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Three Weeks Ahead Of Nev. Caucus, Voters Struggle To Decide

Vote here sign in front of a caucus site.
Erik Hersman
Flickr, CC Attribution 2.0 Generic
Early voting for Nevada's Democratic Caucus starts Saturday, February 15.

We're days away from the Iowa Democratic Caucuses, and weeks away in Nevada. At the Nevada Democratic Party’s Reno office, about 25 volunteers are learning how to run a caucus event. On Feb. 22, they will show up at their precinct and help organize the votes.

While volunteers can’t caucus because they’ll be running these events, they can still early vote.

Volunteer Fran Edison said she is concerned about candidates who are further left on the spectrum.

“The 'way left’ is just not going to cut it,” Edison said. She’s still deciding between Amy Klobuchar and Pete Buttigieg.

“[There are] different individuals that have very strong points and very strong issues to relate to,” Edison said, “but at the same time, I have to pick the one that can do the most middle-of-the-road work with Congress. In other words, work on both sides of the aisle.”

Mike Harris is also volunteering. He said he wants somebody who can beat President Donald Trump, which is why he plans to vote moderate, too. His pick? Klobuchar.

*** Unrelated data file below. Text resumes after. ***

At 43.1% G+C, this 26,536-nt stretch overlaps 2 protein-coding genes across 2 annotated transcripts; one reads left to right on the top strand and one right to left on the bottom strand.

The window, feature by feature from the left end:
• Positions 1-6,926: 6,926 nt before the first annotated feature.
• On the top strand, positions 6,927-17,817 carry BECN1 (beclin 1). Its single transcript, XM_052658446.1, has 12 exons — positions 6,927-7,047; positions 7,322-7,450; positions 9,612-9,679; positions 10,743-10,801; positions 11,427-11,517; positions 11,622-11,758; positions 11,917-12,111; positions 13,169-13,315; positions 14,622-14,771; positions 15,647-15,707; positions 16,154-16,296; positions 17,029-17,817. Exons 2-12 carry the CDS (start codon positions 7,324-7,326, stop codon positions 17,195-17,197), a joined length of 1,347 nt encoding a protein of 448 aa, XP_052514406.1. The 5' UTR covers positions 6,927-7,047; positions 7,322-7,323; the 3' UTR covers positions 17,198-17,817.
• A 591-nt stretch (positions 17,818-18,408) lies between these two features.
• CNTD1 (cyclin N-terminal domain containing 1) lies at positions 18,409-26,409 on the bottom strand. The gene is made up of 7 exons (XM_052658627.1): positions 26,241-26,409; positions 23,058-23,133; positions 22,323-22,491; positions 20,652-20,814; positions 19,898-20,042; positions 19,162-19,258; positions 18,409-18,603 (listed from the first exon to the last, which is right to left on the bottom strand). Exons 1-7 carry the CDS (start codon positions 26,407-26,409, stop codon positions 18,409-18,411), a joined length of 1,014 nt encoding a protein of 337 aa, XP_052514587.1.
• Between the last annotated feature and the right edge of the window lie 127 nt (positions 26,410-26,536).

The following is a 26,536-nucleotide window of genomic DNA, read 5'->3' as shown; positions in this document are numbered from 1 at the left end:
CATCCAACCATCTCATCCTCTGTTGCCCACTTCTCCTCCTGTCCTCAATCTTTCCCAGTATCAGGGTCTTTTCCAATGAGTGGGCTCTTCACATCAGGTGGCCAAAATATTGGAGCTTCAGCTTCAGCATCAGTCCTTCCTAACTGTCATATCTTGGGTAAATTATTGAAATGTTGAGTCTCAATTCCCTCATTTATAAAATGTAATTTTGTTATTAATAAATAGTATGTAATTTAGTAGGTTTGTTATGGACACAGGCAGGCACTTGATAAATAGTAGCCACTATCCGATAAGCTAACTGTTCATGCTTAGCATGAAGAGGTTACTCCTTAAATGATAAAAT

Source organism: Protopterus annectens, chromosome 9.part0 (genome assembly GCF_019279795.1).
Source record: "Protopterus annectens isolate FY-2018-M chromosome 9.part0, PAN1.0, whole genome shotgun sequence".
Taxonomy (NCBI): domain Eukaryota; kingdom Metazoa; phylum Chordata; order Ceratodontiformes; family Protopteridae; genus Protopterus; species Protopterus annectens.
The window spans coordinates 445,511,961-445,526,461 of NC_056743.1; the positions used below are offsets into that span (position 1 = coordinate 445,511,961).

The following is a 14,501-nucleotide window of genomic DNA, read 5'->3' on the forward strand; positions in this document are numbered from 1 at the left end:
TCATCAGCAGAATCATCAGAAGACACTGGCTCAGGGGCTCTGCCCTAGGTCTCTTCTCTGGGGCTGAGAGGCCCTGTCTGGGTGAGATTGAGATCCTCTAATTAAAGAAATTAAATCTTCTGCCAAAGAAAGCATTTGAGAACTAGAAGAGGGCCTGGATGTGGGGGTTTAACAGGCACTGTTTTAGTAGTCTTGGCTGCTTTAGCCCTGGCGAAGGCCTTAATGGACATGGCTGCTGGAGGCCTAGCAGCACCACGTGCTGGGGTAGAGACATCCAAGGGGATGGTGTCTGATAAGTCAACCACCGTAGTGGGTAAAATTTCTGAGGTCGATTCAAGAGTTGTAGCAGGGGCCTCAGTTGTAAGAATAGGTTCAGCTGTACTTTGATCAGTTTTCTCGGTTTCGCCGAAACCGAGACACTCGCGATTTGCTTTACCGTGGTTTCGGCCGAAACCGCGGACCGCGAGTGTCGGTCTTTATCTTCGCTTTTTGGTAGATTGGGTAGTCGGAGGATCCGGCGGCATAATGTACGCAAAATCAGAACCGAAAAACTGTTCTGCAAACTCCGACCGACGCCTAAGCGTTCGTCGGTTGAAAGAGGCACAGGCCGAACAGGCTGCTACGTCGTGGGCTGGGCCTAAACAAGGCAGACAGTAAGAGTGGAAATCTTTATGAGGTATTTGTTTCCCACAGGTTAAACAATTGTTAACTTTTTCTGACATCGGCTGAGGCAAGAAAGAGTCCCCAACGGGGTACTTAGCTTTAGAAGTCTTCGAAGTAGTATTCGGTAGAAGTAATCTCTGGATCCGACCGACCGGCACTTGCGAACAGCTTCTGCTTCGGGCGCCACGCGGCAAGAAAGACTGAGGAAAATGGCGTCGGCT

“She’s won in areas that Trump won by double digits, and she’s never lost an election. I just like her,” Harris said. While Harris is planning to vote for Klobuchar, he said he actually agrees more with Joe Biden, issue by issue.

“Right now, I believe that he’s physically not up to the task, and it scares me a little bit that he might be our candidate,” Harris said. “I believe Amy would tear Trump up in a debate. I think Biden might have a hard time with him.”

The room wasn’t totally full of steadfast moderates, though. Caitlin Thiede is wrestling with the decision for her first caucus ever. For her, it’s between Bernie Sanders and Andrew Yang.

“Andrew Yang, he’s really logical ... I love his take on finances and using money [and] reallocating it responsibly. [He's] holding people accountable ... and giving back to the people,” Thiede said. “Bernie Sanders has the environmental side, but I don’t know much about him. So honestly, the reason I started caucusing is to hold myself accountable, to learn more about the candidates.”

“I’m leaning towards Bernie, for sure,” said Justin Zuniga, a Reno resident. Zuniga said while Sanders may not be able to appeal to some swing voters, he’s betting Sanders can still win.

“I feel like Bernie Sanders is absolutely the most aligned with social issues [and] Native American issues,” Zuniga said. “Personally, speaking for myself, you have to vote for your conscience. That’s where it’s all at.”

A FiveThirtyEight average of recent polls shows Sanders slightly behind Biden in Nevada by about a percent and a half, but that could all change after Iowa’s caucuses on Monday. Before any boxes are checked in Nevada, there are still weeks to go, and many more minds to make up.

Bree Zender is a former host and reporter at KUNR Public Radio.
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